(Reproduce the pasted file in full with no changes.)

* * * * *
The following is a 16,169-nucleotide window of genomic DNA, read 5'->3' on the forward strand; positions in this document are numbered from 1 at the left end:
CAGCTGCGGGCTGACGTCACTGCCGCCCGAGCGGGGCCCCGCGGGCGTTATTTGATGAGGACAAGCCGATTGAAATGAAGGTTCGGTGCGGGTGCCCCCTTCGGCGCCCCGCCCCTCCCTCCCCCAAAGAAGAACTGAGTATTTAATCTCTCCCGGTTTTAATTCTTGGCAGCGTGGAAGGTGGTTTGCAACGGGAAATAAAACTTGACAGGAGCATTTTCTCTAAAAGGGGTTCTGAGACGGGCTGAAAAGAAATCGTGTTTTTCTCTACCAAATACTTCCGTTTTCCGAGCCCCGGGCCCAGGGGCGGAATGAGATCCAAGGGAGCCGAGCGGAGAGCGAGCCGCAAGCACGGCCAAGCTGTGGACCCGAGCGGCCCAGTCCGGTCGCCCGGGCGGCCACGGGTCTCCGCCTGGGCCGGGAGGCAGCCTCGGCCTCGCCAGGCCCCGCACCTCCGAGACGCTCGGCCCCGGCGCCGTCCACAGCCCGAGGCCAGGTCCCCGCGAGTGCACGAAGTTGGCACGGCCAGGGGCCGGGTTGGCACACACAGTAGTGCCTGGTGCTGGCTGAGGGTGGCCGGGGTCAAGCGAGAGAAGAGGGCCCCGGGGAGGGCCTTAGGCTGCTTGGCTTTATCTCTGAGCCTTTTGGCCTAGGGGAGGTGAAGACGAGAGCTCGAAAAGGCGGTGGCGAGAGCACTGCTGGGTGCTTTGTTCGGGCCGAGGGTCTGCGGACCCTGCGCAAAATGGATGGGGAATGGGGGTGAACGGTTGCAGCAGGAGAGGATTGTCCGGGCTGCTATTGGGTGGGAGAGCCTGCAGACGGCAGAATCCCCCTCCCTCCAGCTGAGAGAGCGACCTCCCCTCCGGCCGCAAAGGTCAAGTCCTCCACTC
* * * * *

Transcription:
The following is a 16,169-nucleotide window of genomic DNA, read 5'->3' on the forward strand; positions in this document are numbered from 1 at the left end:
CAGCTGCGGGCTGACGTCACTGCCGCCCGAGCGGGGCCCCGCGGGCGTTATTTGATGAGGACAAGCCGATTGAAATGAAGGTTCGGTGCGGGTGCCCCCTTCGGCGCCCCGCCCCTCCCTCCCCCAAAGAAGAACTGAGTATTTAATCTCTCCCGGTTTTAATTCTTGGCAGCGTGGAAGGTGGTTTGCAACGGGAAATAAAACTTGACAGGAGCATTTTCTCTAAAAGGGGTTCTGAGACGGGCTGAAAAGAAATCGTGTTTTTCTCTACCAAATACTTCCGTTTTCCGAGCCCCGGGCCCAGGGGCGGAATGAGATCCAAGGGAGCCGAGCGGAGAGCGAGCCGCAAGCACGGCCAAGCTGTGGACCCGAGCGGCCCAGTCCGGTCGCCCGGGCGGCCACGGGTCTCCGCCTGGGCCGGGAGGCAGCCTCGGCCTCGCCAGGCCCCGCACCTCCGAGACGCTCGGCCCCGGCGCCGTCCACAGCCCGAGGCCAGGTCCCCGCGAGTGCACGAAGTTGGCACGGCCAGGGGCCGGGTTGGCACACACAGTAGTGCCTGGTGCTGGCTGAGGGTGGCCGGGGTCAAGCGAGAGAAGAGGGCCCCGGGGAGGGCCTTAGGCTGCTTGGCTTTATCTCTGAGCCTTTTGGCCTAGGGGAGGTGAAGACGAGAGCTCGAAAAGGCGGTGGCGAGAGCACTGCTGGGTGCTTTGTTCGGGCCGAGGGTCTGCGGACCCTGCGCAAAATGGATGGGGAATGGGGGTGAACGGTTGCAGCAGGAGAGGATTGTCCGGGCTGCTATTGGGTGGGAGAGCCTGCAGACGGCAGAATCCCCCTCCCTCCAGCTGAGAGAGCGACCTCCCCTCCGGCCGCAAAGGTCAAGTCCTCCACTC